But before you dub her Dixie's own Carrie Bradshaw, consider this: Her new book, Sex in the South (Justin, Charles and Co.) has less in common with "Sex and the City" and more closely resembles another HBO product, the soft-core "Real Sex" series so loved by sleepless teenage boys.
Parker, a journalist from Little Rock, Ark., details in the book's introduction (the "foreplay") her own involvement in a minor -- and ridiculous -- hometown sex scandal, which made her wonder what exactly was hiding underneath the floral sundresses and denim overalls of her birth region. What follows is a series of personal columns on various sexual subgroups, most often told with a stranger-in-a-strange-land sensibility and an ear for the absurd. Her thesis: We in the Bible belt put on a good show for Sunday school, but keep a big sloppy mess of creative kink in our closets.
Parker gets points for variety. From a skirt-wearing straight man in Arkansas to a society of swinging suburbanites in North Carolina, her selection of subcultures might seem pedestrian at first, shocking only to those who live in the most conservative hinterlands. (Admittedly, this may be a jaded Atlanta bias rearing its unfazable head. The author points out that we are the Sex Capital of the South.)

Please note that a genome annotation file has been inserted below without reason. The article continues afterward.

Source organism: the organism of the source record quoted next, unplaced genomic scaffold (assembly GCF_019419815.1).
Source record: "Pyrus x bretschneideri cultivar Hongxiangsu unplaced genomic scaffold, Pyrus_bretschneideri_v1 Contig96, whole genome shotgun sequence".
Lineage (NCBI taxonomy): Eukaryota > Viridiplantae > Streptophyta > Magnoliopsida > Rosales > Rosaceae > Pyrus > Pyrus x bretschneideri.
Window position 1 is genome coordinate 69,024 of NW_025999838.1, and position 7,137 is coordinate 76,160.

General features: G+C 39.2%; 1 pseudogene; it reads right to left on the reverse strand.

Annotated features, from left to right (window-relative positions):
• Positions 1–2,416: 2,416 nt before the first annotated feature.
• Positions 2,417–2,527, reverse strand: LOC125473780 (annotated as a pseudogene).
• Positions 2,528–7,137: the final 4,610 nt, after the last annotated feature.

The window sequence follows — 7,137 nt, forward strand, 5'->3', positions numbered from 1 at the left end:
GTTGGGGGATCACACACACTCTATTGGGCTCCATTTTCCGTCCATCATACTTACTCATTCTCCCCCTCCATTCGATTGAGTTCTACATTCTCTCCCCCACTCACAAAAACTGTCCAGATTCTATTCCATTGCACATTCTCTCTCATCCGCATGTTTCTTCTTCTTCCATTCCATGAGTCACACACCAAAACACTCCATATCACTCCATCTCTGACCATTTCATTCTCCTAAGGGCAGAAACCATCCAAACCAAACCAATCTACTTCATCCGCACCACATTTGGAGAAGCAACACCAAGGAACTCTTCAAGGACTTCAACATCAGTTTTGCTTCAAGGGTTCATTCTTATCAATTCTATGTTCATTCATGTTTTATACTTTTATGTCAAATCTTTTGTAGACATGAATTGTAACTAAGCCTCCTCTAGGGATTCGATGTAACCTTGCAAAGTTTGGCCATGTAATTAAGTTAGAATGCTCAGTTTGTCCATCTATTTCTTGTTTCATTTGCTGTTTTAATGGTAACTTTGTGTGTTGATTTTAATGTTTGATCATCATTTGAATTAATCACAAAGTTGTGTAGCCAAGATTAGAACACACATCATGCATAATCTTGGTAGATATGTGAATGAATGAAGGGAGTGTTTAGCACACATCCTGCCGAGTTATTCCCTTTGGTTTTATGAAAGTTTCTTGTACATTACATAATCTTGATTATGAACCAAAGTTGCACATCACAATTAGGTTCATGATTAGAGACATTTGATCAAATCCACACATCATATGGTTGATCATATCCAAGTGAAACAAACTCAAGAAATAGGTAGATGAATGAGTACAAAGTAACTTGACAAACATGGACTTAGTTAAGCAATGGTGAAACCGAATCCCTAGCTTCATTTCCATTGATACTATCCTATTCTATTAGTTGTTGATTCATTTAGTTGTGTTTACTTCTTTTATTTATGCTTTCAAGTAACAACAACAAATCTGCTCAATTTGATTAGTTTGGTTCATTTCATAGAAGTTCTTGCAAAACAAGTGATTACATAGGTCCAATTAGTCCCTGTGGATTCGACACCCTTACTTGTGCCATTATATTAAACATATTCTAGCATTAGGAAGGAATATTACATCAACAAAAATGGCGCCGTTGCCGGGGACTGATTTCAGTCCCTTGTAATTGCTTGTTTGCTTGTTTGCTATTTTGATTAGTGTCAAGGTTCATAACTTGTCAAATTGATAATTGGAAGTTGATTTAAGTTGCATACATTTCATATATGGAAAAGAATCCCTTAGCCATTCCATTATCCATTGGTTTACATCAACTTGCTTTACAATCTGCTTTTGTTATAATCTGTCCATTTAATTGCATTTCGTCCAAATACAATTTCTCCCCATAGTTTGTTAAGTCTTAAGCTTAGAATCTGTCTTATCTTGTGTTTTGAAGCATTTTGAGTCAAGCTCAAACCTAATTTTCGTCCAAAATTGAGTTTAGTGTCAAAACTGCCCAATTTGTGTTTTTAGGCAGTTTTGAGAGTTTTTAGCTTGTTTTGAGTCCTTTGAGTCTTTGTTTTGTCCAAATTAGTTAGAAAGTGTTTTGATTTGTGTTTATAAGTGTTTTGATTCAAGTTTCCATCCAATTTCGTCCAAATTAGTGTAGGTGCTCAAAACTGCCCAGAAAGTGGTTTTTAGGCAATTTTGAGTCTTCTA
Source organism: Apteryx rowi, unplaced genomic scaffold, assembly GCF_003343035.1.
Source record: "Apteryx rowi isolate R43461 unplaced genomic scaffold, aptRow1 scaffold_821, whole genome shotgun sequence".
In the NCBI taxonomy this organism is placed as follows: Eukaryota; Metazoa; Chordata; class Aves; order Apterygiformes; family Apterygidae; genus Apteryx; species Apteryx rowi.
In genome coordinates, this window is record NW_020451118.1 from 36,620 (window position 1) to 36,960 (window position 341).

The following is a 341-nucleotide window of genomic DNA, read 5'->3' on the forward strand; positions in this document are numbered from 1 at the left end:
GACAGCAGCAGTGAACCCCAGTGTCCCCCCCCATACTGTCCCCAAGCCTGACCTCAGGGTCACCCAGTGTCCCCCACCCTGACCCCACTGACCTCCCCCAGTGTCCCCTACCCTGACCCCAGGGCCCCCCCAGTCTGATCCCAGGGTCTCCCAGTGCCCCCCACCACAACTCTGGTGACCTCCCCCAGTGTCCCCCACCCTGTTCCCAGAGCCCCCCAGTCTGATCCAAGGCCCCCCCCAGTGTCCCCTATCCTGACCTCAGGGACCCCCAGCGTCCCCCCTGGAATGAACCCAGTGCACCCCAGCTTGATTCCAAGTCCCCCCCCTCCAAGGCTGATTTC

But just when the book starts to drag, Parker dips into Tennessee's freakfest and examines the fetish of "pony play" (guys who want women to treat them like horses) and drowning videos (underwater porn). Such journalistic gems make Sex in the South a frequently delightful read, despite the author's sometimes forced phrasing.
Her lone entry from Georgia -- a night on the town with Burlesque queen Torchy Taboo -- turns out to be one of the weakest columns, and she even misnames Blondie, the Clermont Lounge's famous can-crusher. Despite such mishaps, Sex in the South still serves a titillating take on the region's panopoly of perversity, the kind of experience that might leave you wanting a cigarette afterward.
Suzi Parker appears Nov. 16 at 2 p.m. at Books-A-Million, Discover Mills, 5900 Sugarloaf Parkway, Lawrenceville, 678-847-5115.
Shelf Space is a weekly column on books and Atlanta's literary scene.
Little harsh, in'it?
Oh that's right...I DID say enjoy yourself.
Go to hell Kombo!
When will you be accepting applicants for the 2014 competition?
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